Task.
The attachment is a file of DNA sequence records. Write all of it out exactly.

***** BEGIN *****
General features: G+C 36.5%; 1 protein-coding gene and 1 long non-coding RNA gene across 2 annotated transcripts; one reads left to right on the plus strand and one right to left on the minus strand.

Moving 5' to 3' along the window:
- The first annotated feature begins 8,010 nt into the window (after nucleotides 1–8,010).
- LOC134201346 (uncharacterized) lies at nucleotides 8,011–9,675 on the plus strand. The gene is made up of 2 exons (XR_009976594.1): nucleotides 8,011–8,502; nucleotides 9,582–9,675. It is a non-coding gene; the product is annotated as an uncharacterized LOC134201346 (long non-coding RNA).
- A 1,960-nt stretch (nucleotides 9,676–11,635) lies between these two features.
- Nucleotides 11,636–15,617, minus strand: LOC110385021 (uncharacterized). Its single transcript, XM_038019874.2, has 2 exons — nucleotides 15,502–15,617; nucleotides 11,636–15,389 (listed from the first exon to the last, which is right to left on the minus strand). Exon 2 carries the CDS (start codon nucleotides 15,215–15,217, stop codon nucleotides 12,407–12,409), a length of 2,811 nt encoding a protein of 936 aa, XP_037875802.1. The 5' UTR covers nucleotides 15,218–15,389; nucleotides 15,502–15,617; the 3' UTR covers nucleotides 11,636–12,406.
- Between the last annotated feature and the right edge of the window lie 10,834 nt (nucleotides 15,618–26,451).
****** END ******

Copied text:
General features: G+C 36.5%; 1 protein-coding gene and 1 long non-coding RNA gene across 2 annotated transcripts; one reads left to right on the plus strand and one right to left on the minus strand.

Moving 5' to 3' along the window:
- The first annotated feature begins 8,010 nt into the window (after nucleotides 1–8,010).
- LOC134201346 (uncharacterized) lies at nucleotides 8,011–9,675 on the plus strand. The gene is made up of 2 exons (XR_009976594.1): nucleotides 8,011–8,502; nucleotides 9,582–9,675. It is a non-coding gene; the product is annotated as an uncharacterized LOC134201346 (long non-coding RNA).
- A 1,960-nt stretch (nucleotides 9,676–11,635) lies between these two features.
- Nucleotides 11,636–15,617, minus strand: LOC110385021 (uncharacterized). Its single transcript, XM_038019874.2, has 2 exons — nucleotides 15,502–15,617; nucleotides 11,636–15,389 (listed from the first exon to the last, which is right to left on the minus strand). Exon 2 carries the CDS (start codon nucleotides 15,215–15,217, stop codon nucleotides 12,407–12,409), a length of 2,811 nt encoding a protein of 936 aa, XP_037875802.1. The 5' UTR covers nucleotides 15,218–15,389; nucleotides 15,502–15,617; the 3' UTR covers nucleotides 11,636–12,406.
- Between the last annotated feature and the right edge of the window lie 10,834 nt (nucleotides 15,618–26,451).